More important, though, is the joy and the kindness running through her book. Sometimes you need someone to take your hand and remind you that yes, it’s hard, and no, you’re not doing the wrong thing with your life. Of course, sometimes you do need tough love, but this is not one of those times (for that, I go to Chuck Wendig’s books and advice on writing). I’m at the crossroads, embarking on something new; a book like this is just what I needed to read. Her musing on things like exposure, discipline, guarding your writing time, obsessions, and owning your background and true self, are lessons that I needed to learn and remember.
In particular, exposure and owning your background are two things that I wrestle with. Writing on a blog, and writing personal essays, take courage – each time you are sharing a piece of yourself with the world, with the page. I try to be as myself as it is possible to be. I walk the uncomfortable ground between privacy and openness, the ground that all writers have to tread, whether they write fiction or non-fiction. We’re all diving for things at the bottom of the ocean, coming up for breath, and diving again. My ego is concerned about exposing too much of myself, whilst my deepest self is more or less unconcerned, because I want to get to the truth. In the end, it’s just fragments, pieces of a jigsaw that we come up with after diving. Sometimes they aren’t even that, just little chips of light.
‘Contrary to the notion that you’ve splattered your most intimate feelings all over the page, that you are now visible without even knowing it, as if standing spread-eagled in one of those airport security machines that can see through your clothes, you have, rather, chosen every single word. You’ve crafted each sentence. You’ve decided what to put in, what to leave out. You have chinked away, bit by bit, at a story. Creating something where before there was nothing. This story has taken and shaped your history, your heritage, your subconscious mind, your ideas, traumas, concerns. And if you’ve done your job it has also transformed all this raw data, this noisy chorus, into something cohesive and rewarding.’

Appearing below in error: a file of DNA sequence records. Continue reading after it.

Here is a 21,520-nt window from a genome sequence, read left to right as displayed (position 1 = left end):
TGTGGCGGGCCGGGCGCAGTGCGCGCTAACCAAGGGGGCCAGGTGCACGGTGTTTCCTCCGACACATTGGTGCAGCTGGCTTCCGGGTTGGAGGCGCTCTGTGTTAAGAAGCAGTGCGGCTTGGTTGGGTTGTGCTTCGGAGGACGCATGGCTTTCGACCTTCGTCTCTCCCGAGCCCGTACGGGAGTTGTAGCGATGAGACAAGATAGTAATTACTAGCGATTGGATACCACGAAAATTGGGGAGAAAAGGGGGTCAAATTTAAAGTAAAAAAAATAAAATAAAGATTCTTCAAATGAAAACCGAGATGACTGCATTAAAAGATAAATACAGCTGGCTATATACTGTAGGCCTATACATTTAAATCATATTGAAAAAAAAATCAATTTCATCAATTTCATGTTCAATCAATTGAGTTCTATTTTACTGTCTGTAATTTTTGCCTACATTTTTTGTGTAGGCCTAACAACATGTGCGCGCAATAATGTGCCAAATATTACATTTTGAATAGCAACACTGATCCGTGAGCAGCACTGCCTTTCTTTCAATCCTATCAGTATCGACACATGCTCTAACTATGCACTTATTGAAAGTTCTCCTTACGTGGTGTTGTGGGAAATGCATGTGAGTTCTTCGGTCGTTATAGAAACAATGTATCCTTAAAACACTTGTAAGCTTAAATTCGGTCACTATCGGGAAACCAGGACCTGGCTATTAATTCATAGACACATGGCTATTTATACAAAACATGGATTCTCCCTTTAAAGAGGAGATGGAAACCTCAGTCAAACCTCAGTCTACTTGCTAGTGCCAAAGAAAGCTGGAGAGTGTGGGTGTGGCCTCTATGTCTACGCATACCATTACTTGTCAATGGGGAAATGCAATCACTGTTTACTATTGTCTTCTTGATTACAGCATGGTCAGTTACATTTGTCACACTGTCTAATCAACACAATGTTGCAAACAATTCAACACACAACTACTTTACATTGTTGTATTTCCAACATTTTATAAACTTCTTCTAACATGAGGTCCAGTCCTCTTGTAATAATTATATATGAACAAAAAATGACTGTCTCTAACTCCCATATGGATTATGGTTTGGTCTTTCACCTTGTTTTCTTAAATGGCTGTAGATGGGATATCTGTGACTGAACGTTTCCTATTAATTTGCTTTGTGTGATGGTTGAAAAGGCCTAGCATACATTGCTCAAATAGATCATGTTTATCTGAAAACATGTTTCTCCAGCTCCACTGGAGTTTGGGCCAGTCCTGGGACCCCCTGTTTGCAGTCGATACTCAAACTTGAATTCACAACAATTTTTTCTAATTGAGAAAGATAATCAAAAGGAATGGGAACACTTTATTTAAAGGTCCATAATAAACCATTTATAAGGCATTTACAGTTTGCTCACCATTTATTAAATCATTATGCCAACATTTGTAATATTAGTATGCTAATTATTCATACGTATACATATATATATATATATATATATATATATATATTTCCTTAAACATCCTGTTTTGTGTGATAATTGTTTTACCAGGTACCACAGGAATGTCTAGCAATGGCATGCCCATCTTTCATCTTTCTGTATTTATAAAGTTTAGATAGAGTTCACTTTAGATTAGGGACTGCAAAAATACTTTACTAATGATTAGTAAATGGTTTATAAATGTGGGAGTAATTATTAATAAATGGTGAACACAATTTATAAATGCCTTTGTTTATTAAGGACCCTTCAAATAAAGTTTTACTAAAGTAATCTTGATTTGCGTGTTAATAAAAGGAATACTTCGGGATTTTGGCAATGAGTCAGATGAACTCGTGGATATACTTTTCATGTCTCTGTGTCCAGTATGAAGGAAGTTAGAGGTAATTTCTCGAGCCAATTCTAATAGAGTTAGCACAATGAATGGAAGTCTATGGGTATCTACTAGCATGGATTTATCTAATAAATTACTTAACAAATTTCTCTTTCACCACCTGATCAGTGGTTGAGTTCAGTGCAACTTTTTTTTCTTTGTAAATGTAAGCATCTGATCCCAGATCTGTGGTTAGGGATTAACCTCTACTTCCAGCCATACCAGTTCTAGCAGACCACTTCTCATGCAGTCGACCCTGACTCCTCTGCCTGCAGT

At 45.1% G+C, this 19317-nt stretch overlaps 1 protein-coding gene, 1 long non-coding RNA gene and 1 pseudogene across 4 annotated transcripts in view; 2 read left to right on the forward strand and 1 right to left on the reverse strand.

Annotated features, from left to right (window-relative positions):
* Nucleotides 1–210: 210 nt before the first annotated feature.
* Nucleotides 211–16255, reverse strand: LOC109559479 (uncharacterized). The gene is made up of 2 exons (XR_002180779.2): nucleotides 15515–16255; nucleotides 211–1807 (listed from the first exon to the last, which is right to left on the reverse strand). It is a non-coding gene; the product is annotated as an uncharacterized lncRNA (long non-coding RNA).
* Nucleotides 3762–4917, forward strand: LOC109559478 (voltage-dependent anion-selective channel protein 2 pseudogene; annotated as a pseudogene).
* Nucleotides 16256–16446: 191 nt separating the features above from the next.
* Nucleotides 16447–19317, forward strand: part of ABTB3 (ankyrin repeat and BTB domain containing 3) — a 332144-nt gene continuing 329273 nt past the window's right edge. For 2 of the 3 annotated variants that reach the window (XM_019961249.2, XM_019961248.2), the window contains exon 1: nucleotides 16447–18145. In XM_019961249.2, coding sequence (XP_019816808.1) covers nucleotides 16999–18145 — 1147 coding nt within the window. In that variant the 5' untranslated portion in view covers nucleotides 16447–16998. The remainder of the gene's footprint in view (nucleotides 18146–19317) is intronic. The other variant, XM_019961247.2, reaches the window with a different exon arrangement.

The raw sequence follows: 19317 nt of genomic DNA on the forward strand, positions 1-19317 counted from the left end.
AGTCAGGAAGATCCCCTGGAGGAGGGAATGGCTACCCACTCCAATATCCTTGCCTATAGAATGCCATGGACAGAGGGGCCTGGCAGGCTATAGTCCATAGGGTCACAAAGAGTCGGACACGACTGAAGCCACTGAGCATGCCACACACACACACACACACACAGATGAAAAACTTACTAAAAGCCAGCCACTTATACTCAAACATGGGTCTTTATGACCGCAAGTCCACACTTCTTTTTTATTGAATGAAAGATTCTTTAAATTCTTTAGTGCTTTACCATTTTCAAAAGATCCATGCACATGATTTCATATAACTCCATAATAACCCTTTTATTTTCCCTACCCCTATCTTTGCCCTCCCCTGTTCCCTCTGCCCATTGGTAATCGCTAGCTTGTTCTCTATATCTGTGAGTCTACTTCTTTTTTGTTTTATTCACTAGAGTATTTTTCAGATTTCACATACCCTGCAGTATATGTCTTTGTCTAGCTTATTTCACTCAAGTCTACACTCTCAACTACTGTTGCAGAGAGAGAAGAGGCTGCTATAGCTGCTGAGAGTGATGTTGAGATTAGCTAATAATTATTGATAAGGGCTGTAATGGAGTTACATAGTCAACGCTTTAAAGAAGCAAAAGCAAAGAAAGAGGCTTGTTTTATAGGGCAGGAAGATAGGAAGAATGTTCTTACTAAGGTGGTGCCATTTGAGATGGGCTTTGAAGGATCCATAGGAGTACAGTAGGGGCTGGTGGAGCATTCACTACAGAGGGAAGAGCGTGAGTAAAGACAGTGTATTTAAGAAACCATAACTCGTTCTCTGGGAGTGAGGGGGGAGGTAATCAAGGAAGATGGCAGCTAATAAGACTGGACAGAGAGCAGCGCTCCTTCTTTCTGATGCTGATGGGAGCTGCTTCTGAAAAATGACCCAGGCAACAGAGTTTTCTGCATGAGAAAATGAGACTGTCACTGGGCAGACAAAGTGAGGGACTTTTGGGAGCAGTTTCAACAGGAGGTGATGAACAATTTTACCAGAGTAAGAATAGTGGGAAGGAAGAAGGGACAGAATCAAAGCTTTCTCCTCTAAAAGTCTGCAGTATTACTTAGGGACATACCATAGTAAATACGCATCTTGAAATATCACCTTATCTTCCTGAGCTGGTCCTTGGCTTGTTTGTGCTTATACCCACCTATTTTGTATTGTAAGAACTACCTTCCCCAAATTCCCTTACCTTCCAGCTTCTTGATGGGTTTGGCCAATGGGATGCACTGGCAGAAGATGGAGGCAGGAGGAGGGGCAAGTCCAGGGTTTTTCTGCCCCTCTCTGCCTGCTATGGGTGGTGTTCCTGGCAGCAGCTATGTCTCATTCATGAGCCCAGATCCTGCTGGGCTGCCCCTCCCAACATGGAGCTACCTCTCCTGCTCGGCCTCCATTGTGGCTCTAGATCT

Dani writes of the importance of being kind to ourselves. Writers are strange creatures, prone to self-doubt, angst, and fear. I’m afraid, much of the time. I’m afraid that what I write isn’t good enough, that I haven’t written enough, even that maybe I’m deluded in thinking I can do this. Yet there is also a still, quiet voice that rears up and tells me that I need to try again tomorrow. Go and have a shower. Have a cup of tea. Read a good book. Watch a favourite film – and stop fretting. Everything will look better in the morning. All writers need to cultivate that kind, motherly voice, that recognises just when we need to take a step back and tend to our neurotic, doubting selves.
Quite simply, I love this book. It will join my other essential writing companions, along with the dictionary, thesaurus, and other favourite, useful books. I more than recommend it if you’re a writer, writing. Beginner or seasoned author, Still Writing is essential reading.
‘The writing life requires courage, patience, persistence, empathy, openness, and the ability to deal with rejection. It requires the willingness to be alone with oneself. To be gentle with oneself. To look at the world without blinders on. To observe and withstand what one sees. To be disciplined, and at the same time, take risks. To be willing to fail—not just once, but again and again, over the course of a lifetime.’